Fahrenheit 451 is one of those books that is about how amazing books are and how amazing the people who write books are. Writers love writing books like this, and for some reason, we let them get away with it.
It doesn't pay to be good at something unless you are the absolute best at it.
All my businesses are scrupulously legal. Not because I have any moral problems with crime. It just makes my life easier to obey the law. Crime is for poor people; you don't need to rob the bank if you own it.
It's interesting, on your second day of existence, to realize that your father is going to blame all the future failures of his life on you.
Insanity is just what we call stupidity when it doesn't make sense.
You don't have to be a genius when you're surrounded by morons.
Gratitude can sometimes be as annoying as whininess.
I am amused when goody-goodies proclaim, from the safety of their armchairs, that children are naturally prejudice-free, that they only learn to "hate" from listening to bigoted adults. Nonsense. Tolerance is a learned trait, like riding a bike or playing the piano. Those of us who actually live among children, who see them in their natural environment, know the truth: Left to their own devices, children will gang up on and abuse anyone who is even slightly different from the norm.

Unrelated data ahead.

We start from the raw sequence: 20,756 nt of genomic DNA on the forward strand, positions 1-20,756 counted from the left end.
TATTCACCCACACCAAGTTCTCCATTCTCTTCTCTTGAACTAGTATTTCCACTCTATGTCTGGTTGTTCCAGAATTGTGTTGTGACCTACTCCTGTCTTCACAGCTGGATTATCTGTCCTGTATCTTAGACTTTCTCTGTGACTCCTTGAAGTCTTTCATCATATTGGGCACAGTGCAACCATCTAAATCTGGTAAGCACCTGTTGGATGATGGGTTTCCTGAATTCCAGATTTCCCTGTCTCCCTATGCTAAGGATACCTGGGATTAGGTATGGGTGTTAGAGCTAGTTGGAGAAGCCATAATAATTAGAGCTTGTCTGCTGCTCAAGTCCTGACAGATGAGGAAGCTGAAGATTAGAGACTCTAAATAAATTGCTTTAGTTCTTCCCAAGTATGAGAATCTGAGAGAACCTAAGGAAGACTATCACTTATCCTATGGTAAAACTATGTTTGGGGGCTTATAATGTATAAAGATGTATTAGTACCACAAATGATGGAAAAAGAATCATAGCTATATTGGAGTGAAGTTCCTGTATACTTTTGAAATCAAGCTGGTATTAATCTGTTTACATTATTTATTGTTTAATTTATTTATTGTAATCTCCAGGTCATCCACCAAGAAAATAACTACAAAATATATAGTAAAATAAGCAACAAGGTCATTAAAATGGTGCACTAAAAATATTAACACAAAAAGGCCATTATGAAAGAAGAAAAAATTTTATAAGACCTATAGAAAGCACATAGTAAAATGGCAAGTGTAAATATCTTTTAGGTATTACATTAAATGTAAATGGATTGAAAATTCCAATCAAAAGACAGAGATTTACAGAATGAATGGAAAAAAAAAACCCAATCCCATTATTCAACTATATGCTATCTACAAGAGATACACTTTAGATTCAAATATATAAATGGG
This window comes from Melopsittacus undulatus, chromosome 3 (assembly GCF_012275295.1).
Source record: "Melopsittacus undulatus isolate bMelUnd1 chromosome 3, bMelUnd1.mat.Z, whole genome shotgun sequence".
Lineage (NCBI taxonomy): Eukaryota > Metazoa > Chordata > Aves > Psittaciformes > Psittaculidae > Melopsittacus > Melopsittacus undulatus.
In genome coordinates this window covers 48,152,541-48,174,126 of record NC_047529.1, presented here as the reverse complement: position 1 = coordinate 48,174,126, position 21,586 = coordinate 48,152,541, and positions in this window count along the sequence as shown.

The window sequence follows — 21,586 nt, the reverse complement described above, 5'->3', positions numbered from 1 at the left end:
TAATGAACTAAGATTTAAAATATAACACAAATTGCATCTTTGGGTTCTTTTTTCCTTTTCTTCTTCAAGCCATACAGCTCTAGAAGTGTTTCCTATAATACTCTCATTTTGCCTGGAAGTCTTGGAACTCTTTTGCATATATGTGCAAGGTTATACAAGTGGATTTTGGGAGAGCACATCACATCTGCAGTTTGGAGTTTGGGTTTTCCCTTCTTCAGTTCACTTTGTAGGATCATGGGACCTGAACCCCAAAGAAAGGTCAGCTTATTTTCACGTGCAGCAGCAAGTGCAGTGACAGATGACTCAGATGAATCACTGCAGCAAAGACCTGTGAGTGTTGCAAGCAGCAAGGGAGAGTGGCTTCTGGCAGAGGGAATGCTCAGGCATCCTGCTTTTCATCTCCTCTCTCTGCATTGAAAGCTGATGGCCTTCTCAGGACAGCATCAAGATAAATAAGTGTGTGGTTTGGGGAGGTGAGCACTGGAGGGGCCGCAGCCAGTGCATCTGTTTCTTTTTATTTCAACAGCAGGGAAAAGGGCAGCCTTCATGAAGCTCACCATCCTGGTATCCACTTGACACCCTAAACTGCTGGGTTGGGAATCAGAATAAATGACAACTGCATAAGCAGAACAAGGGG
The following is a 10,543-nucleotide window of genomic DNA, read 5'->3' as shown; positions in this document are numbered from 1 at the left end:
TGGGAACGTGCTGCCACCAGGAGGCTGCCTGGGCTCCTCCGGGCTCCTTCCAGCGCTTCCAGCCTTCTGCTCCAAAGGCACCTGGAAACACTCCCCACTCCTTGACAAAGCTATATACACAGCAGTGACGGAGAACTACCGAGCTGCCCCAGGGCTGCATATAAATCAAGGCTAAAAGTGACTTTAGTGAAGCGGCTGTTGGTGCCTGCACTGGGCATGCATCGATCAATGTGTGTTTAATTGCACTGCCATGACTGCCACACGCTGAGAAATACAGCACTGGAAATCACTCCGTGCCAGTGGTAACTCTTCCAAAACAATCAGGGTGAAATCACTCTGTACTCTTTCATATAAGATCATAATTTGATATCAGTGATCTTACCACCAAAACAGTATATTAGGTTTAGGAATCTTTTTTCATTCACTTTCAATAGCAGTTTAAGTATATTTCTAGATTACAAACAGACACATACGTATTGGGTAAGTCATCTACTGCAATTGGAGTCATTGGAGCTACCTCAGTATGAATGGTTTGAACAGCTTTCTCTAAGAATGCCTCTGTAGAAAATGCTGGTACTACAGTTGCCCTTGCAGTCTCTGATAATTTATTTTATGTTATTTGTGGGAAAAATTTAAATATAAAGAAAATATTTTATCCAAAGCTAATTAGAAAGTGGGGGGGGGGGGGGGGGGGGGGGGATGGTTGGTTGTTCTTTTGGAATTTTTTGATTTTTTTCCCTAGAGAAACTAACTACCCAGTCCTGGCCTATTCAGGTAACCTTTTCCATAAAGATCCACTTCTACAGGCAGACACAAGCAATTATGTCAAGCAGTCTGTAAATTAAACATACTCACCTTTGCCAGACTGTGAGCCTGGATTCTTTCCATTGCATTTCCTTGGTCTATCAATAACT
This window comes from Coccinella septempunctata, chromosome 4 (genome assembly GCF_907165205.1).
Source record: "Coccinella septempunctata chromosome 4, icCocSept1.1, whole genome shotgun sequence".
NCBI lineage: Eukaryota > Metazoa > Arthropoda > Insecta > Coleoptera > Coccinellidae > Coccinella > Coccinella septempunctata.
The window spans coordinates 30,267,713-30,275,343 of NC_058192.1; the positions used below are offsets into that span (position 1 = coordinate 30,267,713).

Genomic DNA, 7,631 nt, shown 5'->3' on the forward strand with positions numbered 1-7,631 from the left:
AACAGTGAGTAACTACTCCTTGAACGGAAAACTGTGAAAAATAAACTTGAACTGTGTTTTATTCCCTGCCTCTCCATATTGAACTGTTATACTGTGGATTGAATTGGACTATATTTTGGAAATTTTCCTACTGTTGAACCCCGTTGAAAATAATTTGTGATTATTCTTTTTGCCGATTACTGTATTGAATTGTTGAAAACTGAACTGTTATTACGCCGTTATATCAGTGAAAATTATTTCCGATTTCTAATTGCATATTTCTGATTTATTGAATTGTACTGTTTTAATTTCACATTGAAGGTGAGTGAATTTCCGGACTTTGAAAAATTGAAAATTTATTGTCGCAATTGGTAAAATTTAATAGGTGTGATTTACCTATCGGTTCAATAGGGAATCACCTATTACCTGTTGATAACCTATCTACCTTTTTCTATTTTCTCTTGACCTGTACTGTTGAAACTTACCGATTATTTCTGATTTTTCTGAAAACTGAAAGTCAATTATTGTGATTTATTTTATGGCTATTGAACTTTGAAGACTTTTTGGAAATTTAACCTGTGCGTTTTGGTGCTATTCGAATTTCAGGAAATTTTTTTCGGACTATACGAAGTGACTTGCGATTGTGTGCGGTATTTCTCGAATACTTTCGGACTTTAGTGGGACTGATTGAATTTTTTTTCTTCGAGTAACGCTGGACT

Important days don't look like anything special when they start. Invariably, the sun rises and people wake up. Coffee is swilled and eggs are swallowed. Everybody goes about the business of acting like their lives matter and then, no matter how important the events of the day end up being, the sun invariably sets. The sun rose before the soldiers stormed Omaha Beach on D-Day, and the sun set after Archduke Franz Ferdinand was killed. Sunrises and sunsets are real jerks about putting things in perspective.